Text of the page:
HP sees a world in which WebOS drives our cars and washes our clothes.
This may be overstating the case slightly, but it's no stretch to say that Hewlett-Packard is looking to extend the use of WebOS past the mobile realm and into appliances and cars. An article published on Tuesday in the Wall Street Journal confirms that HP is indeed in talks with specific auto and appliance manufacturers about WebOS integration into a diverse range of products.
While not naming names, WebOS' Stephen DeWitt attested to the "enormous amount of interest" in the operating system from companies outside the typical home or mobile computing market. This confirms the goals set by HP CEO Leo Apotheker, who spoke at the D9 conference in June about getting WebOS adopted far and wide.
"I happen to believe that WebOS is a uniquely outstanding operating system," Apotheker stated. "It's not correct to believe that it should only be on HP devices. There are all kinds of other people who want to make whatever kind of hardware they make and would like to connect them to the Internet."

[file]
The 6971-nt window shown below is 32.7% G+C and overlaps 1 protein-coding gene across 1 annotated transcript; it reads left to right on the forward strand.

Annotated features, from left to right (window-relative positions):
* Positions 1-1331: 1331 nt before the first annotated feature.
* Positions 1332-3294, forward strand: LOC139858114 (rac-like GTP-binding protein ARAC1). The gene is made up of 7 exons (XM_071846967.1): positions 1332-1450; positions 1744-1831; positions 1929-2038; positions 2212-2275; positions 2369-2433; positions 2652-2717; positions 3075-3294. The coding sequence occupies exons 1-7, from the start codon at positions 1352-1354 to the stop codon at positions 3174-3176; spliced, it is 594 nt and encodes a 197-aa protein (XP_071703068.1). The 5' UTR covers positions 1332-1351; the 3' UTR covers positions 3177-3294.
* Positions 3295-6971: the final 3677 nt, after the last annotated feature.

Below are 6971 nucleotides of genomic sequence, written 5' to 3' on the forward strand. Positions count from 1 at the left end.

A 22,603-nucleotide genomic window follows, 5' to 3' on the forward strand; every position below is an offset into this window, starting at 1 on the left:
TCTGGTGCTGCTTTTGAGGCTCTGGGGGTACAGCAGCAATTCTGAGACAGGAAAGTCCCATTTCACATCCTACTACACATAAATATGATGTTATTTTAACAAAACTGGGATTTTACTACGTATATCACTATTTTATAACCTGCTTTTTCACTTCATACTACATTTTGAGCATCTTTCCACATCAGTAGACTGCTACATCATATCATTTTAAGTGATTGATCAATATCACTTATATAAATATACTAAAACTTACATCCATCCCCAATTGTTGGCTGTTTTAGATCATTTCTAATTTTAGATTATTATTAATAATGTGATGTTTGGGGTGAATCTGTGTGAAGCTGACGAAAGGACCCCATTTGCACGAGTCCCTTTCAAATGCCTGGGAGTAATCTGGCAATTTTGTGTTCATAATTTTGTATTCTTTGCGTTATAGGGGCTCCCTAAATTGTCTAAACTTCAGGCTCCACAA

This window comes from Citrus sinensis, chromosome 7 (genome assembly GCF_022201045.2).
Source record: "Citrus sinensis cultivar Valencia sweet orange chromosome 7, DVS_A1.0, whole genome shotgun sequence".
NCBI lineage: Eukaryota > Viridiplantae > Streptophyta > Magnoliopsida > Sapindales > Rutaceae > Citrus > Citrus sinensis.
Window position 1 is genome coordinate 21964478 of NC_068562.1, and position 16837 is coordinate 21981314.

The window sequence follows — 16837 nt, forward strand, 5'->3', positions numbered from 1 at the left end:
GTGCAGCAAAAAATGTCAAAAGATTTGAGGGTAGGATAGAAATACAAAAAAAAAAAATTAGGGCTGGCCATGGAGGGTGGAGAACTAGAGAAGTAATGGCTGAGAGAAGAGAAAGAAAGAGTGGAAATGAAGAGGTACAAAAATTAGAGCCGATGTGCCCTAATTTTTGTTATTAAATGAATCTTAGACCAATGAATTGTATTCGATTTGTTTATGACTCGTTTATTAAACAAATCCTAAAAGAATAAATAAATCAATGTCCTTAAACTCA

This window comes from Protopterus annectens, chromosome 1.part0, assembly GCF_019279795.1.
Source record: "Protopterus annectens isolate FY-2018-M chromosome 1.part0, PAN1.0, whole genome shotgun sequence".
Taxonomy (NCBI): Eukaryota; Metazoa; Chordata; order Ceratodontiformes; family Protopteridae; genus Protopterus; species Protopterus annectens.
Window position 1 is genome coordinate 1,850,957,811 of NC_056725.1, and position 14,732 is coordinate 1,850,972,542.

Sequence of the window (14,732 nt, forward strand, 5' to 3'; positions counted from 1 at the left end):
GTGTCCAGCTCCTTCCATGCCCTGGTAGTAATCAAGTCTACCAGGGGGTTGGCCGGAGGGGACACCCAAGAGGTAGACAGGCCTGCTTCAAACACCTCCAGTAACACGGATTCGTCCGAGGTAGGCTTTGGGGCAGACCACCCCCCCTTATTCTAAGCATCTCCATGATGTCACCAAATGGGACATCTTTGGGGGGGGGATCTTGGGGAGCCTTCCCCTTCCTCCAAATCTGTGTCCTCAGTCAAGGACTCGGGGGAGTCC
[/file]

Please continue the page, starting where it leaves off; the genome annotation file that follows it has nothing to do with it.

When HP acquired Palm in April of last year, the company clearly sought a benefit from the patent portfolio and the overall experience in mobile technology. However, there was no question that HP was particularly interested in developing and expanding WebOS.
“We think it’s one of the best operating systems out there today. We see nothing in development in the next 3 to 5 years that comes close,” said Brian Humphries, HP’s Senior Vice President of Strategy and Corporate Development, in a post-acquisition interview with TechCrunch's MG Siegler. "We want to take HP’s financial strength and use it to take WebOS to the next level...we’ll compete aggressively in the market with Apple and Google. We’ve got our hands on a very compelling operating system."
The first tangible fruit of this association was the HP TouchPad. Initially one of the best hopes to provide some competition to the monolithic market share of Apple's iPad models, the TouchPad faced an uphill battle in consumer adoption. Recent and early price drops made the product more attractive but may have also shaken consumer (and investor) confidence. On the other hand, reviewers were fairly unanimous in praise of WebOS -- or at the very least, in praise of its potential if developers began to deliver the all-important apps.
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